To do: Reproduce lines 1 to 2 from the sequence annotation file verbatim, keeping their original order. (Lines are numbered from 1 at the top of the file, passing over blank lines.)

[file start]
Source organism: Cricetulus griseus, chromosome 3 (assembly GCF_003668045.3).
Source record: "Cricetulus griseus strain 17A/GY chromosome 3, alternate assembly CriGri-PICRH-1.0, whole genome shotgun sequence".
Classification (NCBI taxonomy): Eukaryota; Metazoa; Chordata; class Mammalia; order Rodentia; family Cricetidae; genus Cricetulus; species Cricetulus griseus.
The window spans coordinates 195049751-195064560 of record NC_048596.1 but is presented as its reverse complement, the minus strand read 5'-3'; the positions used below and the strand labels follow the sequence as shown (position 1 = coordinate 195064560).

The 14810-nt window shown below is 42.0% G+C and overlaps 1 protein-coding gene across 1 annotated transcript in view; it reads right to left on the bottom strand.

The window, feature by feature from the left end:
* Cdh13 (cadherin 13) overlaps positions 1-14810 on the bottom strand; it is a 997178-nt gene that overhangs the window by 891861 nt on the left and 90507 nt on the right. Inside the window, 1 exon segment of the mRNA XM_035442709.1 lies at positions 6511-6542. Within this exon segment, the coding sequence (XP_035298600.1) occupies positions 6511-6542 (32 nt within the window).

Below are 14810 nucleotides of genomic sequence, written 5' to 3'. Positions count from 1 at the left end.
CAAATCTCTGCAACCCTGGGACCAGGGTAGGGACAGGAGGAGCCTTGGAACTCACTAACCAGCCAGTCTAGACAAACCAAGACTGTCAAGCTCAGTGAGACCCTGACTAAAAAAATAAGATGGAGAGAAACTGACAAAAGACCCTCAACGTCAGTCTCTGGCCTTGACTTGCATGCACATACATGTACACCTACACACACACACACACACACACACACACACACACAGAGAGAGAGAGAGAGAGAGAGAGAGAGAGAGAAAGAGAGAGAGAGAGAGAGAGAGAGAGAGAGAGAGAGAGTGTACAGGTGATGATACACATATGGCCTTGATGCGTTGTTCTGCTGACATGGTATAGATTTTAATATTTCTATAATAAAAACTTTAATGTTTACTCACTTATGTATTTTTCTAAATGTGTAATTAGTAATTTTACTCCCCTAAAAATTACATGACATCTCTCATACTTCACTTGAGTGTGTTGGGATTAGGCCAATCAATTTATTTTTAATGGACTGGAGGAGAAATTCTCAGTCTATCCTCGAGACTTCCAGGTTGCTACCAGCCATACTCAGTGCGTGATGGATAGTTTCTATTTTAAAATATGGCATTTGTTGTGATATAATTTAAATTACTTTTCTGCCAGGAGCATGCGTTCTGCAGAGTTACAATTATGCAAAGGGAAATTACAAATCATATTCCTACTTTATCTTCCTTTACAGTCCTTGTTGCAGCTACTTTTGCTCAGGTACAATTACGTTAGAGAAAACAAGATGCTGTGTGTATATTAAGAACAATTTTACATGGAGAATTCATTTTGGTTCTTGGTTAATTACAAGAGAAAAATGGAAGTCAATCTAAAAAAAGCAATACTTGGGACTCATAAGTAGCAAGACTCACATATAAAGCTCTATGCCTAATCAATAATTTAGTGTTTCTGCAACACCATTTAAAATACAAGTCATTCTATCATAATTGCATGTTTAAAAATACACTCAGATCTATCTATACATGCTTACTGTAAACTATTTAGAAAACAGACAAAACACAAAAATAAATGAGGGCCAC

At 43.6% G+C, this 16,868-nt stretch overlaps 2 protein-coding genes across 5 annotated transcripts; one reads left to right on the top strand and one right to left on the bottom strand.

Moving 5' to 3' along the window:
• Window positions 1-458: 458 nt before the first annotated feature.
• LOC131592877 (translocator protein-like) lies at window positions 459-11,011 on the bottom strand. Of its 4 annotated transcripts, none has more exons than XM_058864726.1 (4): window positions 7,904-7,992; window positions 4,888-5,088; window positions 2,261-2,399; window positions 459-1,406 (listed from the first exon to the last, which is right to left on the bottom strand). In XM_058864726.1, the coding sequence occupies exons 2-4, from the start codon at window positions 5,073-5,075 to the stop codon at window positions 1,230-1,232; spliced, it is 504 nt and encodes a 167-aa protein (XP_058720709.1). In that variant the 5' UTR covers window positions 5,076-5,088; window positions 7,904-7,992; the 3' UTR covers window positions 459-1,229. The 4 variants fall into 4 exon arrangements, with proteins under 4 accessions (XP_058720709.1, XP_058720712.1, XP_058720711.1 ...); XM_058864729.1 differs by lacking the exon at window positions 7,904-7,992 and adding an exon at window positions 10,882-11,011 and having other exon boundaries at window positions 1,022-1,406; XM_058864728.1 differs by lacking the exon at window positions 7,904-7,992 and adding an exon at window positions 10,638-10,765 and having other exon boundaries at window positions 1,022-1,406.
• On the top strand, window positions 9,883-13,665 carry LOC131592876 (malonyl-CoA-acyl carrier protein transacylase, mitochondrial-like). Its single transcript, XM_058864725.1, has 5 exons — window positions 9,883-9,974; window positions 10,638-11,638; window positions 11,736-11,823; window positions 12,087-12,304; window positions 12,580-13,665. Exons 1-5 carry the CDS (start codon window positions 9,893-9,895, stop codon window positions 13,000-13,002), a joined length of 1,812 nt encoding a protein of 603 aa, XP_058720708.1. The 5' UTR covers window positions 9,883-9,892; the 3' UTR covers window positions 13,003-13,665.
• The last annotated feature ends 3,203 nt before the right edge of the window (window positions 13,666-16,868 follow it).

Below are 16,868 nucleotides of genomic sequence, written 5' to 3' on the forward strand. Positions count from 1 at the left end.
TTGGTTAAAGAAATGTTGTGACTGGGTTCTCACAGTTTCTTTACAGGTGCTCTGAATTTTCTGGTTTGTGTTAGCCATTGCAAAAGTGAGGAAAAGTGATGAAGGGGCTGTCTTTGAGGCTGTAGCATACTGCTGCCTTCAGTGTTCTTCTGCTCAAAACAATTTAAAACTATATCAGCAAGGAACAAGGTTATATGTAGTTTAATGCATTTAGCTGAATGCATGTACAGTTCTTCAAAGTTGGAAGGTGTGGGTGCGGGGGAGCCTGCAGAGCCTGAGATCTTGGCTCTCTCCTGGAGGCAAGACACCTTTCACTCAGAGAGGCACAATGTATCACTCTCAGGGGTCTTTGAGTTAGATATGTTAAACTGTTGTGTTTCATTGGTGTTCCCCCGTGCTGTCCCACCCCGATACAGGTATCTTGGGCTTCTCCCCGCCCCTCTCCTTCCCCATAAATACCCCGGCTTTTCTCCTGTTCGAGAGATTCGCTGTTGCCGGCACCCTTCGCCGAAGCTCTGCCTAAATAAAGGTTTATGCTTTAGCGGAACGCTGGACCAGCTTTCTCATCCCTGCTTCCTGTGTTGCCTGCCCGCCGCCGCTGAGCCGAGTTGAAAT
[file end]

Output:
Source organism: Cricetulus griseus, chromosome 3 (assembly GCF_003668045.3).
Source record: "Cricetulus griseus strain 17A/GY chromosome 3, alternate assembly CriGri-PICRH-1.0, whole genome shotgun sequence".